This is a free conference and webcast.
The Consortium conducts original research, serves students and faculty, and advances public dialogue and understanding on emerging issues at the intersection of science and society.
On Tuesday, Nov. 27, Oron Catts will delivery a lecture entitled "Biology on the Pedestal" at the Weisman Art Museum. Catts is the director of SymbioticA, a center dedicated to the biological arts at the University of Western Australia. He is an artist, researcher, designer and curator whose pioneering work, the Tissue Culture and Art Project, is considered a leading biological art project. Catts’ ideas and projects reach beyond the confines of art; his work is often cited as inspiration to diverse areas such as new materials, textiles, design, architecture, ethics, fiction, and food. He is recognized worldwide for creating a unique model of cross-disciplinary integration where artistic thought and hard science seamlessly blend into a single creative research process. This event is co-presented by the Weisman Art Museum, the BioTechnology Institute, a Consortium member, and the University of Minnesota Medical School; learn more and register here.
According to a report from National Public Radio, "In Sweden, a country rich with technological advancement, thousands have had microchips inserted into their hands. The chips are designed to speed up users' daily routines and make their lives more convenient — accessing their homes, offices and gyms is as easy as swiping their hands against digital readers." On April 3, 2019, a free, public lecture and webcast will feature Prof. Lisa Ikemoto (UC Davis School of Law) discussing "Biohacking and Cyborg Rights." Her talk is part of this year's Consortium lecture series, "Consumer-driven and DIY Science," which will also feature Sharon Terry (Genetic Alliance) and Michael Imperiale (University of Michigan).
A new study published in the journal Cell demonstrates that the American diet has nearly immediate effects on the human microbiome. The lead author of the article is Dan Knights of the University of Minnesota; as he tells the Washington Post, "We found that moving to a new country changes your microbiome. You pick up the microbiome of the new country and possibly some of the new disease risks that are more common in that country." In the case of people moving from Southeast Asia to the United States, their "gut diversity dropped to resemble the less-varied microbiomes in European Americans. At the same time, obesity rates spiked." Prof. Knights is renowned for his work using computational methods to better understand the human microbiome and develop precision medicine therapies. He was the commentator for a Consortium-sponsored lecture, "The Evolving Human Microbiome," by Alexander Khoruts, also of the University of Minnesota. Watch the video of that lecture here.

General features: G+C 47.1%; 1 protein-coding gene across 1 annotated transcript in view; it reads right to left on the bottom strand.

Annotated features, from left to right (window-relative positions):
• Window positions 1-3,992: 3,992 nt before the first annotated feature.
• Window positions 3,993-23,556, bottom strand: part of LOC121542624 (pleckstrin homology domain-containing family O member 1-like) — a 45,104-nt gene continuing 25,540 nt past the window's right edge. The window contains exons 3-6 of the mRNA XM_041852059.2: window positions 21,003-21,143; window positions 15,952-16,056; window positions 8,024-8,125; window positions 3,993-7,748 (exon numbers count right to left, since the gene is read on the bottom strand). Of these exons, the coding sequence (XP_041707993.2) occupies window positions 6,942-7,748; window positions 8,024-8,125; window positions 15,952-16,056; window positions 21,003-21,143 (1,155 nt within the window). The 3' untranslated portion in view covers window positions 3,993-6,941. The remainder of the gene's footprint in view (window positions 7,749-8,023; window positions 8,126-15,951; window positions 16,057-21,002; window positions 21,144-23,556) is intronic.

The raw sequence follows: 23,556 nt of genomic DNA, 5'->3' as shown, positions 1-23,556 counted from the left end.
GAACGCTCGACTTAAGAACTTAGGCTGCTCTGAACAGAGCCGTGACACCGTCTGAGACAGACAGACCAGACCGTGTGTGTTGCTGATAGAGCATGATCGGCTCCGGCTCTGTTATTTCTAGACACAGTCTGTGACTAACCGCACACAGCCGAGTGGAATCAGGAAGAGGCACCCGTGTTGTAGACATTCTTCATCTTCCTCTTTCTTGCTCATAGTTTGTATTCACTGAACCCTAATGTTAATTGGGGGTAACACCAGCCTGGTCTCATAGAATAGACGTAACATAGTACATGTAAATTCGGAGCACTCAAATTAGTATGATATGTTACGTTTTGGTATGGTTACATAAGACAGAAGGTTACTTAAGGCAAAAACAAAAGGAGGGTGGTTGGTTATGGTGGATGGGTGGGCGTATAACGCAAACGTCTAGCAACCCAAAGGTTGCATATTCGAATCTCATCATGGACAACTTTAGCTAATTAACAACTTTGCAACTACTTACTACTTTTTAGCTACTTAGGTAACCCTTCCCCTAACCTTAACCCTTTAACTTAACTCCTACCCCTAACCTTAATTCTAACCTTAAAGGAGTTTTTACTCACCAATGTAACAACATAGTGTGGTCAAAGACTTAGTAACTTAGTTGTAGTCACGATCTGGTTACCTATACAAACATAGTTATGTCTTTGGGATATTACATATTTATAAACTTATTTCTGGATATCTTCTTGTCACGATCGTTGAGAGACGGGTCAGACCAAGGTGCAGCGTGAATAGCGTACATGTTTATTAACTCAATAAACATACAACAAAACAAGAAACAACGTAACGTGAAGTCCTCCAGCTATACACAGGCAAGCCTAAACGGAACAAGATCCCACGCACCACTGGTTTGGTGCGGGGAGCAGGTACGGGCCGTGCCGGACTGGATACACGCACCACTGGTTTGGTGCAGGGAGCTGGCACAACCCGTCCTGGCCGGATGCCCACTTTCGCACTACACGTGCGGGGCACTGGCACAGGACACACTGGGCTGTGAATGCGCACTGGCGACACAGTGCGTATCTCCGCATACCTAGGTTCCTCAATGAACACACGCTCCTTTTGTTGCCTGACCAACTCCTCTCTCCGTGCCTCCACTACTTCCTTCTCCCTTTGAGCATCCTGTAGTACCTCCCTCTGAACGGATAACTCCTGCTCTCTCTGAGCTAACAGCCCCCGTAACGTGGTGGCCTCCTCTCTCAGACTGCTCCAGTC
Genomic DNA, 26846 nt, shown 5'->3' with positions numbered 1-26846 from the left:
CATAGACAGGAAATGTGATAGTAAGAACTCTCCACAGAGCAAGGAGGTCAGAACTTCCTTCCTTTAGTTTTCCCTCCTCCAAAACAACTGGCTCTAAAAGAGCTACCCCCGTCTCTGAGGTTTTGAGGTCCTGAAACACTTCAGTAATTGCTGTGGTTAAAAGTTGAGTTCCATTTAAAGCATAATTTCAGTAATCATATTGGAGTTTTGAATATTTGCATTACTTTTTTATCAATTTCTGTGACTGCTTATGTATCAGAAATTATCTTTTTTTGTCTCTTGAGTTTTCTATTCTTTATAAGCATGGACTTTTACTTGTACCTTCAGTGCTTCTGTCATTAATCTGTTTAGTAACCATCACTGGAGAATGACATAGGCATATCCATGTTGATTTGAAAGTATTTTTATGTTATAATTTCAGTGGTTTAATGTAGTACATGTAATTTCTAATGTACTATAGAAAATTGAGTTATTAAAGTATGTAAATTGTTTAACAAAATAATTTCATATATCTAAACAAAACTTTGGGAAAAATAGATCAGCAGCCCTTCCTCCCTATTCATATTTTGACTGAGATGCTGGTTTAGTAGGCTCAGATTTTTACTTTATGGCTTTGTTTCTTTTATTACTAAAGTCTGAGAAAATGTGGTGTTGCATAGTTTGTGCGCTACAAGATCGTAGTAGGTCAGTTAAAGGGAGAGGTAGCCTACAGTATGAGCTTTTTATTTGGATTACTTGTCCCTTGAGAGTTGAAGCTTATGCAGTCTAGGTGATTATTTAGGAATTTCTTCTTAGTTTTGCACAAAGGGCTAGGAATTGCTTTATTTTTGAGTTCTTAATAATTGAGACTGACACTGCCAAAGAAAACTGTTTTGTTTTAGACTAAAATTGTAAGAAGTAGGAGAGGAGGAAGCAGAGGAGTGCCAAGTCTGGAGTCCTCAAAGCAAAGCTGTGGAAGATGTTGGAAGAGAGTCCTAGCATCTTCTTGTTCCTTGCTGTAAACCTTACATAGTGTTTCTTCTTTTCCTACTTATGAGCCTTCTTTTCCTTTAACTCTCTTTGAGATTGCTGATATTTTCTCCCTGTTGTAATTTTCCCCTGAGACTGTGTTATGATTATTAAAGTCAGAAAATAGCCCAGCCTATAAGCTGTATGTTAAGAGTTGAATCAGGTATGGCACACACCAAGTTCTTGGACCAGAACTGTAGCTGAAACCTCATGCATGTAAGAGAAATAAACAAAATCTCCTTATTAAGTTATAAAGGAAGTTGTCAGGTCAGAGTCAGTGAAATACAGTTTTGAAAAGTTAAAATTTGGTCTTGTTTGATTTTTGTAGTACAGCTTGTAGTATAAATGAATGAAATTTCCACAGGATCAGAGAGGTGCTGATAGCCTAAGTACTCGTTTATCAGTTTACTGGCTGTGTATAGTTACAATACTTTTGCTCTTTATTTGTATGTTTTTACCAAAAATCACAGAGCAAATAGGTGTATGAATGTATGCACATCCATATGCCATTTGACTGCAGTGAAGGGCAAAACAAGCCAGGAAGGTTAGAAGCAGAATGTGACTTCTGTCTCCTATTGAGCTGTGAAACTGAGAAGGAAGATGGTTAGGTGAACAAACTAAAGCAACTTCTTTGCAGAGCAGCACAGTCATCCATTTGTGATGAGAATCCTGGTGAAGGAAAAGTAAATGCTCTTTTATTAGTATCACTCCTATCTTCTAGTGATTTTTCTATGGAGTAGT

Earlier this month, the Intergovernmental Panel on Climate Change (IPCC) released an alarming report forecasting the effects of global warming above 1.5°C when compared to pre-industrial levels. The IPCC whitepaper predicted massive forest fires, widespread drought and increasingly violent storms in the coming decades, and called for the complete elimination of the use of fossil fuels by 2050. Given the dire outlook, it's tempting to succumb to despair and inertia. However, local environmentalists are both calling for positive action and taking steps in their personal lives to help address the problem. According to the Star Tribune, among those working on small-scale solutions is Jessica Hellmann, Director of the Institute on the Environment, a Consortium member. Prof. Hellmann's family has installed solar panels on their St. Paul home; she is renowned for her advocacy of not simply working to stem climate change, but also plan for adaptation in the face of a warmer planet. “The narrative is that we’re going to have to … sit in the dark in a cave. The life that alternative technologies can provide is pretty enriching,” she said. Read the entire article here.